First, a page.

I felt compelled to share an honest, unscripted version of the ways that transitioning from nursing overseas with Mercy Ships to “home” life/work has impacted me. I tend to sit on my blog posts for weeks because I’m trying to think of how I can tailor them to you and what I think you want to read. That is taking too much time and too much stress, so I’m done with that. This week. For a people-pleaser, it’s a start, right?

Here are my impressions of going from overseas living and nursing vocationally for 3 years, to being back where I started: med-surg unit in a small hospital that’s part of a large regional hospital network. And I should note, I’ve met and talked with many nurses from across the country and the world. That’s given me an impression of the way healthcare operates in many developed countries, however I personally have only worked at two different hospitals, within the same network and region. These are my opinions and impressions for anyone interested in what it’s like when you return from humanitarian healthcare, like Mercy Ships.

An INNER Adjustment

I finished my first travel assignment and I’m so proud of how far I’ve come. I know some of you are wondering about the adjustment. I went from Mercy Ships where I had grown quite accustomed to the way things were, even though I knew they weren’t conventional in any other healthcare system. Now I was going back to where I started, but I was different now.

Related Post: How I Experienced Cross-Cultural Nursing

What did that look like? I’m still trying to figure it out myself. The hardest part of all of it is that I feel different on the inside, but the outside looks the same. I can’t believe I’ve been back in the states for almost 6 months. That time frame sounds like enough time to adjust, but it’s not! I feel like a totally different person!

We’re All Connected

A few things I noticed about myself that I don’t remember being there before… my sense of how small the world is. I feel like anyone I pass is part of my community. I feel like we’re connected. I’m too trusting. I’ve always been naive and gullible, but it’s because I want to think the best about people. I don’t want to assume that they’re being jerks/selfish/manipulative/you-name-it! I was the kid who needed the educational videos on stranger danger because surely nobody would actually want to hurt me!

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Honestly, my time with Mercy Ships in West Africa only made that feeling stronger in me! After experiencing strangers help me, after being at the mercy of someone who doesn’t speak my language, I feel like it’s easier to trust than it is to be on guard all the time. And if that was in a foreign place, then I feel even more trusting in my own country. I have a much better idea of the social dynamics and cultural norms at play. I can speak the language for crying out loud! I can ask questions, make myself understood, and look like I know what I’m doing even if I kind of don’t!

I Know What I’m Worth

I’m not talking salary; I’m talking confidence! My confidence level has changed. I think it grew? It might be too good to be true; but maybe this is part of growing up and becoming more comfortable in my own skin. I noticed I wasn’t as apologetic if I knew I had tried my best and made a good decision with the info I had at the time. I know I’m not perfect, and I’m generally open to constructive criticism, but some doctors and PAs out there are just plain rude and try to make you feel like shit to get their way.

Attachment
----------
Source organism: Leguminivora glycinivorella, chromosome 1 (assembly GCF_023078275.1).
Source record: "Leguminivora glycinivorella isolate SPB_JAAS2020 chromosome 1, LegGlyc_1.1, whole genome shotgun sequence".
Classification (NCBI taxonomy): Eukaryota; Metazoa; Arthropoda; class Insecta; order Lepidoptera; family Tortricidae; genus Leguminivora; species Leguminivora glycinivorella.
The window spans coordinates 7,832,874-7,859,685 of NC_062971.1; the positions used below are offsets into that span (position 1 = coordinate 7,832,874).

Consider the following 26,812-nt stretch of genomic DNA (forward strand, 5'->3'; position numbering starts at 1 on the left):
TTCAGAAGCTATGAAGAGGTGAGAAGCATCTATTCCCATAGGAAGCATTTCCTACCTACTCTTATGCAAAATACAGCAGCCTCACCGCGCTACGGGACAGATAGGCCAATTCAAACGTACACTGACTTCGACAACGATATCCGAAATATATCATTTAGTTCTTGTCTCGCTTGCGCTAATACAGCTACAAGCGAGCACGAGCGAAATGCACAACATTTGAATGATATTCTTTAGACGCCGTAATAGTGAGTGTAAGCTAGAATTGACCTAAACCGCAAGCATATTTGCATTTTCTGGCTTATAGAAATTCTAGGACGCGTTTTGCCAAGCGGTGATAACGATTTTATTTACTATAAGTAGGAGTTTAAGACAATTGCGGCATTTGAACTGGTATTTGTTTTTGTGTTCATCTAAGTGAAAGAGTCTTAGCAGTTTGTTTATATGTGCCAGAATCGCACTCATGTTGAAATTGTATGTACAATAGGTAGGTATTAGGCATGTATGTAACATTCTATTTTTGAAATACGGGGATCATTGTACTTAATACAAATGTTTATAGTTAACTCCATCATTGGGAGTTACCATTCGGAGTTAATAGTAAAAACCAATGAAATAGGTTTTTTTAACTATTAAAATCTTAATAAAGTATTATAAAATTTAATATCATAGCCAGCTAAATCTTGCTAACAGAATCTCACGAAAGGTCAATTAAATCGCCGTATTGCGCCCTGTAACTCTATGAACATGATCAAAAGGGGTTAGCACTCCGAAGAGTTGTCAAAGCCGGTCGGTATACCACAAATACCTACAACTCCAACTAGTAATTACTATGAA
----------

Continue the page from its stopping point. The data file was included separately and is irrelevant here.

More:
Both examples that stick in my mind were right in front of the patient, too! This has always been normal in healthcare, but now (after Mercy Ships) I care a lot less. I do my best with every patient during every shift, and I come to the table with 5+ years of nursing experience in many different contexts. So, to the mean doctors out there, you can tell me what I did that you don’t agree with and why you’re right and I should bow down and apologize to you while I kiss your feet, but you’re not gonna make me feel bad, or convince me that I did a bad job.

Healthcare Is One-Dimensional. People Are Not.

I wish healthcare was more holistic in the U.S. I think it takes a very caring and skilled provider to really make a difference in this area. I don’t know exactly how to do it myself. I’m not saying that healthcare in the U.S. should look like it does on the ship (i.e. frequent, public prayer and worship). I am saying that if humans are multi-dimensional, then, as healthcare professionals, we should treat more than just their body. I don’t think you need to be a Christian (or even have a religious affiliation) to do this.

I WISH healthcare acknowledged that each patient has a spirit and when your spirit is sick, it can affect your body. When things aren’t going well in social, emotional, or spiritual areas of your life, you won’t have the energy to focus on your health. Just because someone hasn’t made changes in their lifestyle doesn’t mean they don’t want to.

If any Mercy Ships alumni nurses are reading, I’d love to hear your thoughts and impressions in the comments below.
For everyone else reading, have you ever finished a volunteer or humanitarian trip and felt different when you returned? Did you ever return to “normal”? Would you ever try something like this? Let me know in the comments below, and thanks for reading!

1 comment on “How I Experienced American Healthcare After Working Overseas”

  1. This post was not at all what I expected—in a good way!

    I had expected a more … clinical comparison, I guess is the way I’ll phrase it. If you have written anything like that, I’d love to read that, too, but I enjoyed your personal reflection on your experiences.

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